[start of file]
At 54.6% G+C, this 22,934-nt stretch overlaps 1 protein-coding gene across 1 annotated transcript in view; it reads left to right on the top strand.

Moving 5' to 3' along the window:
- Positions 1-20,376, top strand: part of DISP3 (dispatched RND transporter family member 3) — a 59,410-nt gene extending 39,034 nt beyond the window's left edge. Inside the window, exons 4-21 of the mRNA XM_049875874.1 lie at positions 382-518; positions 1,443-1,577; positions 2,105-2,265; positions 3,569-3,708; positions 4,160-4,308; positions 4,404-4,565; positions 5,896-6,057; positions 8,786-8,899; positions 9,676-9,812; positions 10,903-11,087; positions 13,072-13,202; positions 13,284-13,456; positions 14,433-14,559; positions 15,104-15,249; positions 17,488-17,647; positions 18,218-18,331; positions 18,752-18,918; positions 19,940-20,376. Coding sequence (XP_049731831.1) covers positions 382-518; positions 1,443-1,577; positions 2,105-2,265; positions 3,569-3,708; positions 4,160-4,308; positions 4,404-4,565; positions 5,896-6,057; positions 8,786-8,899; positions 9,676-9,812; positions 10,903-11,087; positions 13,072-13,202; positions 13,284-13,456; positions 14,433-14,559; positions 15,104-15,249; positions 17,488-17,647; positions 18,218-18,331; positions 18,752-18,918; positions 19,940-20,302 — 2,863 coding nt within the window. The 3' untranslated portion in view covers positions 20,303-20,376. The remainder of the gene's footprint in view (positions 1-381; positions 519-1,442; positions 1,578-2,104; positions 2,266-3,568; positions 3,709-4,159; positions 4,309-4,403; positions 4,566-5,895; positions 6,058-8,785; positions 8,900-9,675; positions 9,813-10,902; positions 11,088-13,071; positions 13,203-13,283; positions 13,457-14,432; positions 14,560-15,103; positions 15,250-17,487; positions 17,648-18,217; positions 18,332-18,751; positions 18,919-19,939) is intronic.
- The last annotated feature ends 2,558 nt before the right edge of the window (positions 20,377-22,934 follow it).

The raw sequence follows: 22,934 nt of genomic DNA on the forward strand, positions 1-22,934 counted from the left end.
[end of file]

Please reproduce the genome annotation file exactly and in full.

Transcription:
At 54.6% G+C, this 22,934-nt stretch overlaps 1 protein-coding gene across 1 annotated transcript in view; it reads left to right on the top strand.

Moving 5' to 3' along the window:
- Positions 1-20,376, top strand: part of DISP3 (dispatched RND transporter family member 3) — a 59,410-nt gene extending 39,034 nt beyond the window's left edge. Inside the window, exons 4-21 of the mRNA XM_049875874.1 lie at positions 382-518; positions 1,443-1,577; positions 2,105-2,265; positions 3,569-3,708; positions 4,160-4,308; positions 4,404-4,565; positions 5,896-6,057; positions 8,786-8,899; positions 9,676-9,812; positions 10,903-11,087; positions 13,072-13,202; positions 13,284-13,456; positions 14,433-14,559; positions 15,104-15,249; positions 17,488-17,647; positions 18,218-18,331; positions 18,752-18,918; positions 19,940-20,376. Coding sequence (XP_049731831.1) covers positions 382-518; positions 1,443-1,577; positions 2,105-2,265; positions 3,569-3,708; positions 4,160-4,308; positions 4,404-4,565; positions 5,896-6,057; positions 8,786-8,899; positions 9,676-9,812; positions 10,903-11,087; positions 13,072-13,202; positions 13,284-13,456; positions 14,433-14,559; positions 15,104-15,249; positions 17,488-17,647; positions 18,218-18,331; positions 18,752-18,918; positions 19,940-20,302 — 2,863 coding nt within the window. The 3' untranslated portion in view covers positions 20,303-20,376. The remainder of the gene's footprint in view (positions 1-381; positions 519-1,442; positions 1,578-2,104; positions 2,266-3,568; positions 3,709-4,159; positions 4,309-4,403; positions 4,566-5,895; positions 6,058-8,785; positions 8,900-9,675; positions 9,813-10,902; positions 11,088-13,071; positions 13,203-13,283; positions 13,457-14,432; positions 14,560-15,103; positions 15,250-17,487; positions 17,648-18,217; positions 18,332-18,751; positions 18,919-19,939) is intronic.
- The last annotated feature ends 2,558 nt before the right edge of the window (positions 20,377-22,934 follow it).

The raw sequence follows: 22,934 nt of genomic DNA on the forward strand, positions 1-22,934 counted from the left end.